Fish, chips and organs (interview with three young organists)by Han Leentvaar |Het ORGEL |Year 96 |(2000) |Issue 2
Jan-Piet Knijff Fish, chips and organs (interview with three young organists)
Het ORGEL 96 (2000), nr. 2, 30-34 [summary]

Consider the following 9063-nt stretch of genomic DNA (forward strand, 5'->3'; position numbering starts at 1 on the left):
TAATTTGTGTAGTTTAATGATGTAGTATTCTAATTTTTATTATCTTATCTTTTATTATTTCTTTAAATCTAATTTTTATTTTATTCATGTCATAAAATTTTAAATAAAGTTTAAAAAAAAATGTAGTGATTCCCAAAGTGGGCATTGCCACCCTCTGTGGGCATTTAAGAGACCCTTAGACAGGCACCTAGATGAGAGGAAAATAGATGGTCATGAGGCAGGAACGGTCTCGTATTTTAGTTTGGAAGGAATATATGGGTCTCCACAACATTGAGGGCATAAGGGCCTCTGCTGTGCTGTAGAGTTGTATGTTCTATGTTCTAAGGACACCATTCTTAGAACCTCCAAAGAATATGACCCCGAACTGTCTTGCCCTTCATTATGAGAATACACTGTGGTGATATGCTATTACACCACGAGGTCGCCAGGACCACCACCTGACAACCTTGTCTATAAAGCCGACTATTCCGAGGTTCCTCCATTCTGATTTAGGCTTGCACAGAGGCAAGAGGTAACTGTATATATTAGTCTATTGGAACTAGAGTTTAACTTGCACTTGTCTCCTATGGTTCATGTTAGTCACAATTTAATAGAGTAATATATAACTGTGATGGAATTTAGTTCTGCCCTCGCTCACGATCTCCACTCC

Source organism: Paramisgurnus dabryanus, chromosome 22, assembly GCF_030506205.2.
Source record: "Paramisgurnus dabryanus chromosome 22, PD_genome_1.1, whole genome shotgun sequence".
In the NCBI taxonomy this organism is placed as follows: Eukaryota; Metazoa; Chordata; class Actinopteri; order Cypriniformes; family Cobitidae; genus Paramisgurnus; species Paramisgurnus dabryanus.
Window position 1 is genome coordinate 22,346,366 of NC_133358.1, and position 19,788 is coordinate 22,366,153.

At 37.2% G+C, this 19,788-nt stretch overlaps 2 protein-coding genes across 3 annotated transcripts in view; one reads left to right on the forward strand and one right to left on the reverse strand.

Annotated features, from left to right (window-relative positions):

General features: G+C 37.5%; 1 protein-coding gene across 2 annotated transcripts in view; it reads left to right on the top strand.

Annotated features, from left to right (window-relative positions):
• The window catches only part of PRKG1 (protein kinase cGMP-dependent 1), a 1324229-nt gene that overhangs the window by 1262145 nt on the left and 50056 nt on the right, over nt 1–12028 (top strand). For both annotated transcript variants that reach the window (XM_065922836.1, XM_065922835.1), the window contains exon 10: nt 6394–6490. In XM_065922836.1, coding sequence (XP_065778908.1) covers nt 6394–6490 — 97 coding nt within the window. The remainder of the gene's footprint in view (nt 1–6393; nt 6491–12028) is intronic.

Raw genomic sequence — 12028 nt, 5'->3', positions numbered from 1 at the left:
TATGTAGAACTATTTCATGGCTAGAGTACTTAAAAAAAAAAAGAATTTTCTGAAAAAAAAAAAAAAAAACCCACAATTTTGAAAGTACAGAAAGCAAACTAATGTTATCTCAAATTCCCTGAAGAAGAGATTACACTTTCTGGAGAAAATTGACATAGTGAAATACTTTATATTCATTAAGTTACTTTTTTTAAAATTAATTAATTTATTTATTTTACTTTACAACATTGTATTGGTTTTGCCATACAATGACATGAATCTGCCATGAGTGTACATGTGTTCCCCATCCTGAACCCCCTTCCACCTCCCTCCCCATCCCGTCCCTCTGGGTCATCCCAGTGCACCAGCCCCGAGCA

Jan-Piet Knijff interviewed three relatively young Dutchorganists about the way they try to make their concerts interesting to a larger audience.Geert Bierling (1956), city organist of Rotterdam, plays transcriptions of famousorchestra pieces. His concerts in concert hall De Doelen are attended by an average of 900people. Jetty Podt (1963) is organist of the St.-Stevenskerk at Nijmegen. She organisesorgan concerts for children. In the Stevenskerk also organ & film-concerts take place.Podt says that she hopes to make people better acquainted with the organ in that way, notto teach them to appreciate – for example – Messiaen at the same time. Johan Luijmes(1963) is organist at the Eusebiuskerk at Arnhem. He wants to promote music in general anduse that as a basis to interest the audience. He organises’Jazz-organ-concerts’: ‘I am not aiming at getting a large audience when Iorganise a concert. The point is that you have to offer quality.’ Bierling thinksthat the number of people listening to organs is important: ‘I have in fact a shop; Ilike selling music to the people.’ Jetty Podt distinguishes two steps: she wants tooffer quality, but thinks that it is important to reach as many people as possible aswell: ‘Giving a concert makes no sense when nobody is listening.’ The threeorganists are not happy with the museum-culture they recognise in the organ world.Bierling stresses that it is important to entertain. Podt finds the contact between theorganist and the audience very important. Luijmes states that the haute cuisine ofhistoricism can be marvellous, but that fish & chips can be delicious too.